James Mathers: A lot of these movies were made and then there’s a glut of indie and low budget movies, so that meant that the budgets started coming down for what people could expect to get for their indie movie and a lot of them never saw the light of day. Sure, they’re maybe on the internet and they might be able to be seen by millions of people, but if they don’t get proper promotional release by one of the major studios with all the advertising and everything, nobody’s ever going to know about it, nobody’s ever going to see these movies.

James Mathers: It’s sort of a whole cycle of devaluation and there are a lot of… out there and a lot of them sit in closets. Yes, there’s been a democratization where people can make a movie more easily – now you can make a movie with your iPhone – but it doesn’t mean that they’re going to be properly distributed and I think that that has contributed to the devaluation of equipment and then somehow those producers get the idea that if they’re not paying a lot for the equipment, then they shouldn’t pay a lot… so it has become a very difficult way to make a living, to work on indie movies like I used to for many years.

Larry Jordan: This gets to be so depressing I don’t want to think about it, because budgets collapse to the floor and it’s the old argument that we had with DSLR cameras – just because you own a camera doesn’t mean you know how to take a photograph – that’s what snapshots are all about – and it seems that the video industry’s been trapped in this for the last several years, where gear keeps getting cheaper and producers discount the expertise of the operator and feel that the operator’s fee should go down as well. How do we fight this? It’s easy to say it’s really depressing, because it is, but how do we fight it? How do we get past it?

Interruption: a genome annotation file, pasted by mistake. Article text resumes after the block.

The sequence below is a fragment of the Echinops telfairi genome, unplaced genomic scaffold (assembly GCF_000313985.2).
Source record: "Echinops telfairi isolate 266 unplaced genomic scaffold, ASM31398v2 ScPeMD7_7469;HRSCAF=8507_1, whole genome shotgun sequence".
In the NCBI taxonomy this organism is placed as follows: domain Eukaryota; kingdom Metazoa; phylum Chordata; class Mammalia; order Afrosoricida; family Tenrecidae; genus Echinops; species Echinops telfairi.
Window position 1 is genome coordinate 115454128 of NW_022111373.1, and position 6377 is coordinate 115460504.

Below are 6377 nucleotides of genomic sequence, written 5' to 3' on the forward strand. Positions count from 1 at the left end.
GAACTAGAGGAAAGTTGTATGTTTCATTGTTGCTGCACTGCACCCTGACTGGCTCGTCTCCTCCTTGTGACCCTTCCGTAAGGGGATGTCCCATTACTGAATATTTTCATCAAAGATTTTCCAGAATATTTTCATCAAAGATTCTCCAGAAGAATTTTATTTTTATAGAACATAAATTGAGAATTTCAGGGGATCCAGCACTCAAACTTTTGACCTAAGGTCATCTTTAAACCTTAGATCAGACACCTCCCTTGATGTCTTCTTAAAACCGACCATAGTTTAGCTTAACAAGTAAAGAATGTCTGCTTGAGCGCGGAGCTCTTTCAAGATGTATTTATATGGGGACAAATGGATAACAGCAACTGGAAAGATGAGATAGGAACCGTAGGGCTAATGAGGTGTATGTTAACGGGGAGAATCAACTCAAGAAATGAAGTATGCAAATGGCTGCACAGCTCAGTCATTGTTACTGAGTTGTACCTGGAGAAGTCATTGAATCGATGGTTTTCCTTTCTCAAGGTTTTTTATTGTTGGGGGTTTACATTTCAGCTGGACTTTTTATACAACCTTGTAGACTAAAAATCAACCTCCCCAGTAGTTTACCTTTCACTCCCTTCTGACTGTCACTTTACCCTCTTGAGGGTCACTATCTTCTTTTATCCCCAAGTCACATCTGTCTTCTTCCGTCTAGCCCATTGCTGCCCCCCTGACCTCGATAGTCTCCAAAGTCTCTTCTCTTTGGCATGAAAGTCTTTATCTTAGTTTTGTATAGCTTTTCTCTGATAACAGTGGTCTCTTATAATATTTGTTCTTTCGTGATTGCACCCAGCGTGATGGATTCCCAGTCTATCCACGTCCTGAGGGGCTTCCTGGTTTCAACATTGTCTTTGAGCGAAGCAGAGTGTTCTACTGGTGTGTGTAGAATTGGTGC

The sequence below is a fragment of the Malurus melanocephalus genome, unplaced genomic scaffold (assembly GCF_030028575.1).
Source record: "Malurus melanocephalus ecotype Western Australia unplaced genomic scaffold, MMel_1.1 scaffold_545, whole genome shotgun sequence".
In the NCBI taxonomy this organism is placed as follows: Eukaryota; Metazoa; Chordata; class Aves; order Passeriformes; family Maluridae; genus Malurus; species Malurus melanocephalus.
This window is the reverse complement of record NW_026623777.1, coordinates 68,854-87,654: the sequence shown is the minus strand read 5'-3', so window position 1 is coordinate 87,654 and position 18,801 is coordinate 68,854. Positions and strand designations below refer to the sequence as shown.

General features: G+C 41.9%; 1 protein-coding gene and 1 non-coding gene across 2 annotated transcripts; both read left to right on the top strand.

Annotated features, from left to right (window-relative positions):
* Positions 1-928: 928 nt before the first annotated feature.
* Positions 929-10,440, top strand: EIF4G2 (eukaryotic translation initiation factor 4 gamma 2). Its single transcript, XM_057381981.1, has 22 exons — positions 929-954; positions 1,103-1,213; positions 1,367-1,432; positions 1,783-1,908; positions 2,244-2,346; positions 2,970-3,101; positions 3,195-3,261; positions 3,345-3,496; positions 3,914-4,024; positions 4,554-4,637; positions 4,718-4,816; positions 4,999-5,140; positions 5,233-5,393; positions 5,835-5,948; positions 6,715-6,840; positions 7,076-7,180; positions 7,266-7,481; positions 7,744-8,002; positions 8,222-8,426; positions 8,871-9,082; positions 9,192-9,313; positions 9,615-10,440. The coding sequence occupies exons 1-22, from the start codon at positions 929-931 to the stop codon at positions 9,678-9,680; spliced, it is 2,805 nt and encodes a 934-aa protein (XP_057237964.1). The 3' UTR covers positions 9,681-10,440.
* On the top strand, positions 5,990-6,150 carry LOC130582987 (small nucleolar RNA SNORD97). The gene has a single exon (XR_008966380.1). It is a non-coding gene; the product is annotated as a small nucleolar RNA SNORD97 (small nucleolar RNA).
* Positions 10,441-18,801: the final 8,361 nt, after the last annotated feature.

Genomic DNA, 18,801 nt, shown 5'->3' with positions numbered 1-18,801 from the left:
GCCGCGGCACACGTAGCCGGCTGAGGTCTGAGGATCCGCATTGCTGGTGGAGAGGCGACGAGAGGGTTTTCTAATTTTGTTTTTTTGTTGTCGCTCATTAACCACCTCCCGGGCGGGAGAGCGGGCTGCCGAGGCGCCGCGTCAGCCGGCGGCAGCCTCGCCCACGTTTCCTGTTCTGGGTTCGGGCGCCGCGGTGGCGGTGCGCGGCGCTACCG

James Mathers: I’m not sure what the answer is, and I hate to just bitch and moan, as I have been doing. It’s not to say that I have anything against better camera technology. I think we should still keep going and get the best tools that are available at our disposal. Like I said, filmmakers will use just about any tool they can get their hands on to make a movie, even an iPhone. But if they can get better and better quality, why not? That’s the good side of it, that all these tools are coming down in price and the ability to produce higher quality images is getting to be more and more accessible.

James Mathers: It doesn’t mean that you’re a master craftsman because you own a camera, but it does at least allow you to have that ability, say 4K. 4K’s something that’s a hot topic. It was last year, anyway. This year I think it’s going to be HDR, but that’s another question. But 4K, it’s great. You can reframe, you can stabilize and then, of course, there’s the big argument, archival value, and it is better. It’s better to capture at the highest level you can possibly afford because the quality’s going to keep getting better and if you want to have your product accessible in years from now, then you’d better be in the best format you can.